If I’d gone to the All-Star Game, the flights and hotel and ticket would’ve cost more than $1,000, and what would I have hoped to get out of it? Umm, snagging the ball pictured up above on the right. Yay for Heath Bell. That’s all there is to it. (Oh…and if you want to see my entire collection of commemorative balls, click here.)
Anyway, a bunch of lefties started hitting so I ran over to right field and ended up catching a home run on the fly. See the guy below in the “HAMELS 35” jersey?
After I caught the ball by reaching in front of him, he threatened to throw me over the wall.
Stay classy, Philadelphia! Yeah!
My goal, at that point, was to snag two more balls and reach double digits. I didn’t snag anything else during BP, but I did get my ninth ball right before the game started. Drew Macias was playing catch with Will Venable…
…and Macias hooked me up when they finished. (I’m proud of myself–even though it’s indicative of other problems–for not getting distracted by the cheerleaders.)
Over the course of the day, several people recognized me from YouTube, including one guy who’s 6-foot-10, and since I have an obsession with height (obviously not my own), here we are:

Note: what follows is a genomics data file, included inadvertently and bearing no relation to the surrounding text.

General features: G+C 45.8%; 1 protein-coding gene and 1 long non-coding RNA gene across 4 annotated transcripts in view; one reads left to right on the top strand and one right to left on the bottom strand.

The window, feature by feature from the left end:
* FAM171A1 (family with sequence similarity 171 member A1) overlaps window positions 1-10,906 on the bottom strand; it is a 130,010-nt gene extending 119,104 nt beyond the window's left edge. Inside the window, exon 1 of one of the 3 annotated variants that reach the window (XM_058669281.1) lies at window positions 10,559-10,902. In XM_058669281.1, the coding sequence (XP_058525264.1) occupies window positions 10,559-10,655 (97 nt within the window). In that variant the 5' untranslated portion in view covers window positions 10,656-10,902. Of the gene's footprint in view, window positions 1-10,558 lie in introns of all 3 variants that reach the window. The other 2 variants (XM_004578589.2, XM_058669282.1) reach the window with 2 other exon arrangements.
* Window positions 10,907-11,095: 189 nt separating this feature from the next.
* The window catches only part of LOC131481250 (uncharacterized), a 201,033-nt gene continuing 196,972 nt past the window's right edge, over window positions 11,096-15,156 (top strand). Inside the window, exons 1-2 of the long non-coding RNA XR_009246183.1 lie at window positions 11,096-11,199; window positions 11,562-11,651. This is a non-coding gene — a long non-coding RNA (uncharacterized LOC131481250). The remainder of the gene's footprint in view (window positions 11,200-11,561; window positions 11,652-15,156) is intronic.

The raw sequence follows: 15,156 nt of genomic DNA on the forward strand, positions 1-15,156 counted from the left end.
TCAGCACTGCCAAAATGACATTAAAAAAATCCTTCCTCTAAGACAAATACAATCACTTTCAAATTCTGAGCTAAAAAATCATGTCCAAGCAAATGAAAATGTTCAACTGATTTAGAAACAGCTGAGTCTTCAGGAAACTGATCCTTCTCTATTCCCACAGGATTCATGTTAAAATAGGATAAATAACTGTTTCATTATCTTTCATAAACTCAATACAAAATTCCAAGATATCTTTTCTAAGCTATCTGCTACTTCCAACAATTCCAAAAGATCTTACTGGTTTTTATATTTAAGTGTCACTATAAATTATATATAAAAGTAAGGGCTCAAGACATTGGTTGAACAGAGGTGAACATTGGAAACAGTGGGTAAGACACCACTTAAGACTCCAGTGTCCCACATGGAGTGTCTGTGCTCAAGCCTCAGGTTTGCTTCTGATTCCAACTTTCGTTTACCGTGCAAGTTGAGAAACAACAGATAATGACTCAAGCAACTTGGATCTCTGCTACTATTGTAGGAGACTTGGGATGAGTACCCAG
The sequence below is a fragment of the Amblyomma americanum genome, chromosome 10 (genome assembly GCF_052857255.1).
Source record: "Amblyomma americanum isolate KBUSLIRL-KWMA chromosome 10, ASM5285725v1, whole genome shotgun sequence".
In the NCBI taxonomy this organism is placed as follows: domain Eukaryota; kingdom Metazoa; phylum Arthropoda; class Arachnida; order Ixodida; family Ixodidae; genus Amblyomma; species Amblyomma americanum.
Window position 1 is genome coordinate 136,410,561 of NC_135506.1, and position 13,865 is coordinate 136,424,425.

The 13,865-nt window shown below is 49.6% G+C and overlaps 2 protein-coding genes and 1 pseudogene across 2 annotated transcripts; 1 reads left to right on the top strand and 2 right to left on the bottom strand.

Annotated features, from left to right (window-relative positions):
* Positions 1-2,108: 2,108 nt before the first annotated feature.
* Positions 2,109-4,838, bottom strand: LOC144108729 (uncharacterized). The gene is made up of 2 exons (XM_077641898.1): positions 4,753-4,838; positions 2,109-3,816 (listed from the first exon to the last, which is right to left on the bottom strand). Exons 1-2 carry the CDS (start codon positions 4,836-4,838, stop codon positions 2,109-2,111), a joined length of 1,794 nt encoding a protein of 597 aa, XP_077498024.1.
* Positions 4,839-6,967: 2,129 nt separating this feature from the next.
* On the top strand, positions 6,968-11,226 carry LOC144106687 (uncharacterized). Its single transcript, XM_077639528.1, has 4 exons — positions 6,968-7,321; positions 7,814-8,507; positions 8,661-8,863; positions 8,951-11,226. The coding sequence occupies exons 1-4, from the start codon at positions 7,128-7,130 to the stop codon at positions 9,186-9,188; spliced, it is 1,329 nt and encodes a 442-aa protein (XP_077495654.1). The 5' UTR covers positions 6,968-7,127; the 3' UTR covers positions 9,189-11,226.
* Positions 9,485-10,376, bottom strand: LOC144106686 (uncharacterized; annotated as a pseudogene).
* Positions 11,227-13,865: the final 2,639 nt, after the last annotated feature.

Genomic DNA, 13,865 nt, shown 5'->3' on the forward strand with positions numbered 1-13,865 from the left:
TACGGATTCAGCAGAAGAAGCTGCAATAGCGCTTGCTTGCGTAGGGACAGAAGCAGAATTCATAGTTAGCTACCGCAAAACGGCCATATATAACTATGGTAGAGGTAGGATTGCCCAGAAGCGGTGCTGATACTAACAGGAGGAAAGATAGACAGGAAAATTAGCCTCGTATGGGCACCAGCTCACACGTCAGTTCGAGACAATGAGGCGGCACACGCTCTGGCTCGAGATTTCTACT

If I’m remembering correctly, his name is Morgan. I asked him if he has ever tried to catch baseballs at games, and luckily for the rest of humanity, his answer was no. Can you imagine how much he would dominate? Who would ever stand next to him? He’d have a whole section to himself wherever he went. Is there anyone reading this who’s freakishly (and I mean that in a good way) tall? If so, I want to hear about your snagging experience. I wonder if there’s ever been a seven-footer who was serious about ballhawking. Yikes.
After the national anthem, Heath and I caught a glimpse of each other near the dugout. I mouthed the words “thank you” and put my palms together and make a little bowing gesture. He gave me a nod as he began walking across the field toward the bullpen, and that was the last I saw of him.
As for the game, I’d splurged and bought a Diamond Club ticket. Why, you ask? Because of all this room to run for foul balls:
The only problem was that there weren’t any foul balls to be caught. That area seems like it would be awesome, but it’s so close to home plate and so close to field level that most foul balls fly way overhead.
One good thing about the Diamond Club is that there’s a sweet view of the batting cages. Here’s Eric Bruntlett taking some mid-game hacks:
Another good thing is the food. Yes, it’s expensive, but the quality really is the best I’ve ever experienced at a stadium. Check out what I got for 11 bucks: